Teachers are challenging pupils to take an increased pride in their work and to present their work more carefully. Classroom environments have been improved to provide good support for pupils’ learning, and lively displays make expected standards clear. Nearly all teachers are using the agreed approaches to marking. Their comments tell pupils how well they have done and what the next steps in their learning are. In classes where teaching is good, pupils’ responses show good improvement in their work against this feedback. Pupils say it helps them understand how to improve their work.

Behaviour and safety of pupils

Pupils are more engaged in their learning and are working harder because teachers are planning activities that are more challenging and enjoyable. Pupils talked enthusiastically about the creative work they are doing, such as mask making and clay modelling. They say the singing is better because they now have someone who plays the piano and makes it fun. Work to develop pupils’ understanding of key values, such as excellence, is making sure that they develop greater resilience in their approach to learning. As a result, pupils are becoming more determined to overcome any difficulties they encounter and are making better progress.

The quality of leadership in and management of the school

The executive headteacher is leading the staff team effectively to improve the quality of teaching and raise pupils’ attainment. She has rapidly established a clear understanding of what needs to happen to bring about the necessary improvements. Drawing effectively on an independent improvement adviser and local authority review, she has monitored the work of the school and arranged for targeted support to improve the quality of teaching. Rigorous actions have been taken to address performance that is not good enough in many aspects of the school’s work, and staff attendance has improved. Staff acknowledge that the executive headteacher has raised expectations, gained their trust and respect, and improved morale. As a result, there is a shared determination to improve rapidly.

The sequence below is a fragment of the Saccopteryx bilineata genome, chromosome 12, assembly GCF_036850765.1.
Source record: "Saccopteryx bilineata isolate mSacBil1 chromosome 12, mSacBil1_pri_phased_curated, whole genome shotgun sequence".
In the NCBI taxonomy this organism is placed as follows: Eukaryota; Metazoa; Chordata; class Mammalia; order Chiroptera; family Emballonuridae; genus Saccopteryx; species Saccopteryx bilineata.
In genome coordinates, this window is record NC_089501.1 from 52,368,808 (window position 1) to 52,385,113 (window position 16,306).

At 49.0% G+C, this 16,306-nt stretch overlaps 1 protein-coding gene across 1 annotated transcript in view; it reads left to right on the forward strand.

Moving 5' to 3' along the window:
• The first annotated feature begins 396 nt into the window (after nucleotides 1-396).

Other leaders have made good use of support and have particularly benefitted from working with their peers from the partner school. They have become increasingly involved in monitoring the school’s work and in leading development; their actions are bringing about improvements in the quality of teaching and the accuracy of assessment.

The school improvement plan is brief. It identifies a timeline of key actions and monitoring activities. It meets current needs but is not comprehensive enough to drive improvement over time.

The interim executive board met first in December. Members bring relevant expertise and enable good collaboration between the local authority and the diocese. Since his appointment, the Chair has robustly addressed key issues with the executive headteacher and, as a consequence, the school’s finances are secure, and health and safety issues have been quickly addressed. The board recognises that current leadership arrangements are not secure because considerable improvements are still required. Consequently, demands on the executive headteacher are significant. Leadership arrangements when she is not in school are not well enough defined.

External support

The local authority brokered the role of the executive headteacher and implemented the interim executive board; both of these changes have been effective in bringing about the current improvements. Additional support has been given to extend
leadership capacity because of the demands on the executive headteacher’s time. This has facilitated stability but has not otherwise had a significant impact on the improvements required. Support from an external consultant is effective in enabling leaders to develop their monitoring skills. Teachers are learning from the good practice in the partner school.